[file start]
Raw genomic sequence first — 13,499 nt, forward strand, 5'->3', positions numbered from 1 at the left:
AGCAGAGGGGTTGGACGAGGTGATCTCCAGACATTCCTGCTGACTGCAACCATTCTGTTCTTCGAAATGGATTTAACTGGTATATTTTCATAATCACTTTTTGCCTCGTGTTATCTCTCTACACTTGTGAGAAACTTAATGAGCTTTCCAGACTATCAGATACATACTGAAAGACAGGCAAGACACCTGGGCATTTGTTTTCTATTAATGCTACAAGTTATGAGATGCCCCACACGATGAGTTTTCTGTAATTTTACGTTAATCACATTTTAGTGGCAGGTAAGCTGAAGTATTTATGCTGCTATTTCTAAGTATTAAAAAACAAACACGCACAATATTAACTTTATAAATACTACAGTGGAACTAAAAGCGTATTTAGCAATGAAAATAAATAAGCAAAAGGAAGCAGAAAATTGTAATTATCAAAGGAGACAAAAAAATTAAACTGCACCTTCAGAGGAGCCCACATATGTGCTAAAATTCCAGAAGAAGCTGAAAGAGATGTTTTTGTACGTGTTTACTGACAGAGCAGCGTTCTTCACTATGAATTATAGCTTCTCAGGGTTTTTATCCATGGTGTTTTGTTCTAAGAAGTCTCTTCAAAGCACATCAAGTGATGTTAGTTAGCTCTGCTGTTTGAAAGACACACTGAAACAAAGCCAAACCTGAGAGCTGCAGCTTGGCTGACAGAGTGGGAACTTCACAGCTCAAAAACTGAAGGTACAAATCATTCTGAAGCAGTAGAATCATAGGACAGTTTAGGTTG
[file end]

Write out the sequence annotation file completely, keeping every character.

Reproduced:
Raw genomic sequence first — 13,499 nt, forward strand, 5'->3', positions numbered from 1 at the left:
AGCAGAGGGGTTGGACGAGGTGATCTCCAGACATTCCTGCTGACTGCAACCATTCTGTTCTTCGAAATGGATTTAACTGGTATATTTTCATAATCACTTTTTGCCTCGTGTTATCTCTCTACACTTGTGAGAAACTTAATGAGCTTTCCAGACTATCAGATACATACTGAAAGACAGGCAAGACACCTGGGCATTTGTTTTCTATTAATGCTACAAGTTATGAGATGCCCCACACGATGAGTTTTCTGTAATTTTACGTTAATCACATTTTAGTGGCAGGTAAGCTGAAGTATTTATGCTGCTATTTCTAAGTATTAAAAAACAAACACGCACAATATTAACTTTATAAATACTACAGTGGAACTAAAAGCGTATTTAGCAATGAAAATAAATAAGCAAAAGGAAGCAGAAAATTGTAATTATCAAAGGAGACAAAAAAATTAAACTGCACCTTCAGAGGAGCCCACATATGTGCTAAAATTCCAGAAGAAGCTGAAAGAGATGTTTTTGTACGTGTTTACTGACAGAGCAGCGTTCTTCACTATGAATTATAGCTTCTCAGGGTTTTTATCCATGGTGTTTTGTTCTAAGAAGTCTCTTCAAAGCACATCAAGTGATGTTAGTTAGCTCTGCTGTTTGAAAGACACACTGAAACAAAGCCAAACCTGAGAGCTGCAGCTTGGCTGACAGAGTGGGAACTTCACAGCTCAAAAACTGAAGGTACAAATCATTCTGAAGCAGTAGAATCATAGGACAGTTTAGGTTG